Movement toward greater rights for workers will slow down During the last two decades of the 20th century, the old doctrine of at-will employment was sorely tested. Traditionally, unless workers had written contracts, employers could fire them for any reason or no reason at all. And workers were free to leave at any time.
But legal changes have required that employers need to think twice-and maybe three or four times-before firing someone. An employer who made a mistake could wind up in court and possibly have to pay the ex-employee tens of thousands of dollars in damages. Cases involving violation of anti-discrimination laws were just the tip of the iceberg. The more startling cases often involved implied contracts. A judge would rule that an employee acquired rights because of something the employer promised during a job interview or published in an employee handbook.
Other cases made employers cautious about saying anything adverse--even anything at all--about a former employee for fear of being hit with a defamation case.
Clearly, the balance has swung in the direction of increased worker rights. But watch for the pendulum to start moving the other way as courts and legislators strive for a reasonable balance between the interests of employers and employees.
Congress will ease the rules on hiring independent contractors Small businesses have often wanted to hire independent contractors rather than employees for certain assignments. These arrangements have benefited both the businesses and the independent contractors. But this has been a hazardous legal area. Complicated rules have made it tough to tell if a worker is an employee or an independent contractor. Does it matter? You bet. Say a business misclassifies a worker. For example, the business treats the worker as a contractor, but the IRS says the worker is really an employee. The business can get hit with taxes and penalties.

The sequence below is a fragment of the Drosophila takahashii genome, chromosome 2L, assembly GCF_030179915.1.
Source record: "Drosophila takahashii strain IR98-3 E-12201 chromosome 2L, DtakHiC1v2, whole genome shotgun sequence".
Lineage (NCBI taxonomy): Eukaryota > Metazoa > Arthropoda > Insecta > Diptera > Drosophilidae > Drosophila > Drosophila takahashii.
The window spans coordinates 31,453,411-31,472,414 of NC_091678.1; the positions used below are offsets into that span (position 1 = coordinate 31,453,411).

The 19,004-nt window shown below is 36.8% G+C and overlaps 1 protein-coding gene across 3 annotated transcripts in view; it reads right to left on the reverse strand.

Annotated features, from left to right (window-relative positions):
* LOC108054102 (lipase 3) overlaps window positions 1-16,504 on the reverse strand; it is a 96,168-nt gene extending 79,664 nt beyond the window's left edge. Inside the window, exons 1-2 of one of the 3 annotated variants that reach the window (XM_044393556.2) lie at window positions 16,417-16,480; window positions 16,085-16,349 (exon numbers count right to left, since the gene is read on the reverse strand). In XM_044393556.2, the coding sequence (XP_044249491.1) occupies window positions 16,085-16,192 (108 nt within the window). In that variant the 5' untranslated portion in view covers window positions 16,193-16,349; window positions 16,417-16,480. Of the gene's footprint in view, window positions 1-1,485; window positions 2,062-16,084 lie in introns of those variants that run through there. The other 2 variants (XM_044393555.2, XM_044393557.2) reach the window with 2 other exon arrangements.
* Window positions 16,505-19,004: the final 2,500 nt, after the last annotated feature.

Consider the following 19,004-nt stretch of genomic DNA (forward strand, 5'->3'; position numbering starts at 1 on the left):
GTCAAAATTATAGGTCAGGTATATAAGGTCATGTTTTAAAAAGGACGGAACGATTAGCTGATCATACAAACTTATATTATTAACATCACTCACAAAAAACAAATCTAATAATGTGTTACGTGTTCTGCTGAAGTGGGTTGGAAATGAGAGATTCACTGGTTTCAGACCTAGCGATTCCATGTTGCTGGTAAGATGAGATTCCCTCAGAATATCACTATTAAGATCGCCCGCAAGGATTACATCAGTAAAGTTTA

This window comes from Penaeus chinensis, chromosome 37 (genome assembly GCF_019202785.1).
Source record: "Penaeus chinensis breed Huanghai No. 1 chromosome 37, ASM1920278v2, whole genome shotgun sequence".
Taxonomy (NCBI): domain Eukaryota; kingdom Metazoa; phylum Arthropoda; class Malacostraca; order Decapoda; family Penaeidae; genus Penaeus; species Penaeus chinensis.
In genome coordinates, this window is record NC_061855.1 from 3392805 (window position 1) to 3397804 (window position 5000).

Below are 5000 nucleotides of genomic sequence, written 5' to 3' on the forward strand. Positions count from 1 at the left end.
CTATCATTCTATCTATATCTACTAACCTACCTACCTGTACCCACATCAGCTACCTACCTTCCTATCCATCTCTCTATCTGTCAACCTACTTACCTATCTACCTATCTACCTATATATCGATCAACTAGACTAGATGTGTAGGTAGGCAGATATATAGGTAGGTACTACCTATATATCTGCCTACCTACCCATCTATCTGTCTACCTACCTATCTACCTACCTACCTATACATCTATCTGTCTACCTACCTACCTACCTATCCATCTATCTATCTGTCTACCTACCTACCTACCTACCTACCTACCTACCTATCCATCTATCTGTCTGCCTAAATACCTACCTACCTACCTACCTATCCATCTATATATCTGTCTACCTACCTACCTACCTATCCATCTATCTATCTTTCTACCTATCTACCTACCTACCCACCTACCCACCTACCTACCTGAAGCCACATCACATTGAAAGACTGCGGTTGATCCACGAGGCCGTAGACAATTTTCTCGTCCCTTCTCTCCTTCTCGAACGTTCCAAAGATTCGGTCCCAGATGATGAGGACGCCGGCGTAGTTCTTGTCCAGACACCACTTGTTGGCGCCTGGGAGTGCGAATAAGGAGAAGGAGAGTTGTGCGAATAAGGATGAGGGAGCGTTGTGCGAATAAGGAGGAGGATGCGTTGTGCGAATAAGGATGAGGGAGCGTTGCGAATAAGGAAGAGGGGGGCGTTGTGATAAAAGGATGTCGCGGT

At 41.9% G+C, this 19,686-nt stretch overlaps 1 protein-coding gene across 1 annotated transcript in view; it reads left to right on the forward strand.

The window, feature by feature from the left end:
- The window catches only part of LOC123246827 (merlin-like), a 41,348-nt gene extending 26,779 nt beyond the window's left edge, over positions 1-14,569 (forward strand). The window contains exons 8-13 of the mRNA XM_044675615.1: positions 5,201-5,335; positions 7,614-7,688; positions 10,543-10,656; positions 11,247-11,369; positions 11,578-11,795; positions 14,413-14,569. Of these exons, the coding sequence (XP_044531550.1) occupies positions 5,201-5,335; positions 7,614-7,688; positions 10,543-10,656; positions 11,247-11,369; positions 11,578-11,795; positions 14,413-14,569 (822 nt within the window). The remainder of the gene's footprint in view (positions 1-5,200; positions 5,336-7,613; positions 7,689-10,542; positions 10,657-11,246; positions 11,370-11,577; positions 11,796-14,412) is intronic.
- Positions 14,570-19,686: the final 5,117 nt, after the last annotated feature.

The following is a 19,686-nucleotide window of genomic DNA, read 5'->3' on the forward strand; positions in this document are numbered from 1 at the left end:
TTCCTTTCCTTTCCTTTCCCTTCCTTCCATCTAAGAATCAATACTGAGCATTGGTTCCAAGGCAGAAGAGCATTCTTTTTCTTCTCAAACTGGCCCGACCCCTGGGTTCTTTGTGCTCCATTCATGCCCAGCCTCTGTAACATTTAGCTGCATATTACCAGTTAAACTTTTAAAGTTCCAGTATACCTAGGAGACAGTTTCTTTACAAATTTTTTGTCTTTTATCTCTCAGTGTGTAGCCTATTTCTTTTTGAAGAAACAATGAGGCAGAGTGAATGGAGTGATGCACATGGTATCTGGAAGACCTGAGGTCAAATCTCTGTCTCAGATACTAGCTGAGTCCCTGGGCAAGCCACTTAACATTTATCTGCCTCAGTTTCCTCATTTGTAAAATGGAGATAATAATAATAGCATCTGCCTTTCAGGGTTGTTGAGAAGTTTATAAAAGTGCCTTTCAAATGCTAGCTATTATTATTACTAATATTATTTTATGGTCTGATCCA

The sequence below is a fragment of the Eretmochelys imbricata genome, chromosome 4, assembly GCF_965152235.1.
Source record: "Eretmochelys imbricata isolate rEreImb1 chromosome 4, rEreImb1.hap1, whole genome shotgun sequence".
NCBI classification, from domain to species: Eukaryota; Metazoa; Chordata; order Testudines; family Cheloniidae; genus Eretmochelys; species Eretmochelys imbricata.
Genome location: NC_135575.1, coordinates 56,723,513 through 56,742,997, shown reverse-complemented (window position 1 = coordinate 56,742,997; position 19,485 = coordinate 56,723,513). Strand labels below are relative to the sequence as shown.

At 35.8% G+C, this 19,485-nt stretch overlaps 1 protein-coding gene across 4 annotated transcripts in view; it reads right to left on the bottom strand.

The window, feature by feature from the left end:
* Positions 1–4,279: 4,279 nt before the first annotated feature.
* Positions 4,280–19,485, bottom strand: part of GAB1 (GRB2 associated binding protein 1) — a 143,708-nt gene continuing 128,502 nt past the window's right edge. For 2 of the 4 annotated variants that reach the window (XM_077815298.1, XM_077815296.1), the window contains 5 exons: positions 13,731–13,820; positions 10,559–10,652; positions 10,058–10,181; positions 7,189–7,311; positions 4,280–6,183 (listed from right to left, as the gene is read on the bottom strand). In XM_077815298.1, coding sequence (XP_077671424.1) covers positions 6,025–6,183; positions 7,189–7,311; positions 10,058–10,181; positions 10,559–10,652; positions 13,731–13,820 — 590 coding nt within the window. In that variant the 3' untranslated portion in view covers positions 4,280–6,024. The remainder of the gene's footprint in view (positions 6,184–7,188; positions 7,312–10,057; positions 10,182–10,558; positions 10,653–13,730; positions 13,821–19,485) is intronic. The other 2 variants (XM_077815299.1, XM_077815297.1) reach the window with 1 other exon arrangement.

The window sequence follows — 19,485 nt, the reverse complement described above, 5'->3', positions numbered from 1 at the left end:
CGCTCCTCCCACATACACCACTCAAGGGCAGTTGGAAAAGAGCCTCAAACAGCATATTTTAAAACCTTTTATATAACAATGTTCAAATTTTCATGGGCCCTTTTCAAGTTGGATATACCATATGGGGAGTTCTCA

Congress has been trying to simplify rules. No success yet; but new, simple rules should be on the books in the early years of the 21st century.
And Congress is likely to tackle another knotty issue: allowing employers to give workers compensatory time off instead of paying them for overtime work. Again, Congress has flirted with the issue in recent years but taken no action. Watch for definitive action on the issue soon.
More legal self-help is in store Legal fees have been rising. But there's been a counter-trend: more businesses doing more legal chores themselves. Count on this trend continuing. Authoritative legal information will be available in a growing number of books and computer disks, as well as on numerous Web sites. You'll be able to prepare many contracts and other documents--at least the first draft--by tapping into the resources.
They payoff: fewer bills from lawyers. Obviously, lawyers won't disappear. But you'll learn to use them as coaches or collaborators. And, of course, you'll still need a lawyer's expertise for lawsuits and major business disputes. But the mystique surrounding law will fade away. You'll take more responsibility for legal matters.
Fred S. Steingold practices law in Ann Arbor, Mich. He is the author of The Legal Guide for Starting and Running a Small Business and The Employer's Legal Handbook, published by Nolo Press.